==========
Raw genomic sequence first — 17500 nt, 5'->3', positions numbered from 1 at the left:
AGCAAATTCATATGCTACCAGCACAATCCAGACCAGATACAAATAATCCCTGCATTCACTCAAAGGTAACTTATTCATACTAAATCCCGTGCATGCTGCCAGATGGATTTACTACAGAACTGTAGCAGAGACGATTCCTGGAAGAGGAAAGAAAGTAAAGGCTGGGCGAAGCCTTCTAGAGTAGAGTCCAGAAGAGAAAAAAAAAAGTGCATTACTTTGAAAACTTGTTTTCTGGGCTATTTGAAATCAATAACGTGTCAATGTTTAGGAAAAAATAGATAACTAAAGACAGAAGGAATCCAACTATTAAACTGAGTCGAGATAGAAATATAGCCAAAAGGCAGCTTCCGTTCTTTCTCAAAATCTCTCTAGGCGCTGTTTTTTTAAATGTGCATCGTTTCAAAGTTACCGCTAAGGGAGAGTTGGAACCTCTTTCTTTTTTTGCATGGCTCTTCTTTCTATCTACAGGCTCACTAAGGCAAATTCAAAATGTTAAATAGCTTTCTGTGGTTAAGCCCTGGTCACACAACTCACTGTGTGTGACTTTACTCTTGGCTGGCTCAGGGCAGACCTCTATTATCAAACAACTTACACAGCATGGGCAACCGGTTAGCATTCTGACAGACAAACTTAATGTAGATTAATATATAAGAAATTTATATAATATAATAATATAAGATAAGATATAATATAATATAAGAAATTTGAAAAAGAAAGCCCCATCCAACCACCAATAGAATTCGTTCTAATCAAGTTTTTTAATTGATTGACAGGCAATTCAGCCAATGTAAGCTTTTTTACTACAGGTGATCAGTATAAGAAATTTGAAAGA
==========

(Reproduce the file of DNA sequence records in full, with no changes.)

Raw genomic sequence first — 17500 nt, 5'->3', positions numbered from 1 at the left:
AGCAAATTCATATGCTACCAGCACAATCCAGACCAGATACAAATAATCCCTGCATTCACTCAAAGGTAACTTATTCATACTAAATCCCGTGCATGCTGCCAGATGGATTTACTACAGAACTGTAGCAGAGACGATTCCTGGAAGAGGAAAGAAAGTAAAGGCTGGGCGAAGCCTTCTAGAGTAGAGTCCAGAAGAGAAAAAAAAAAGTGCATTACTTTGAAAACTTGTTTTCTGGGCTATTTGAAATCAATAACGTGTCAATGTTTAGGAAAAAATAGATAACTAAAGACAGAAGGAATCCAACTATTAAACTGAGTCGAGATAGAAATATAGCCAAAAGGCAGCTTCCGTTCTTTCTCAAAATCTCTCTAGGCGCTGTTTTTTTAAATGTGCATCGTTTCAAAGTTACCGCTAAGGGAGAGTTGGAACCTCTTTCTTTTTTTGCATGGCTCTTCTTTCTATCTACAGGCTCACTAAGGCAAATTCAAAATGTTAAATAGCTTTCTGTGGTTAAGCCCTGGTCACACAACTCACTGTGTGTGACTTTACTCTTGGCTGGCTCAGGGCAGACCTCTATTATCAAACAACTTACACAGCATGGGCAACCGGTTAGCATTCTGACAGACAAACTTAATGTAGATTAATATATAAGAAATTTATATAATATAATAATATAAGATAAGATATAATATAATATAAGAAATTTGAAAAAGAAAGCCCCATCCAACCACCAATAGAATTCGTTCTAATCAAGTTTTTTAATTGATTGACAGGCAATTCAGCCAATGTAAGCTTTTTTACTACAGGTGATCAGTATAAGAAATTTGAAAGA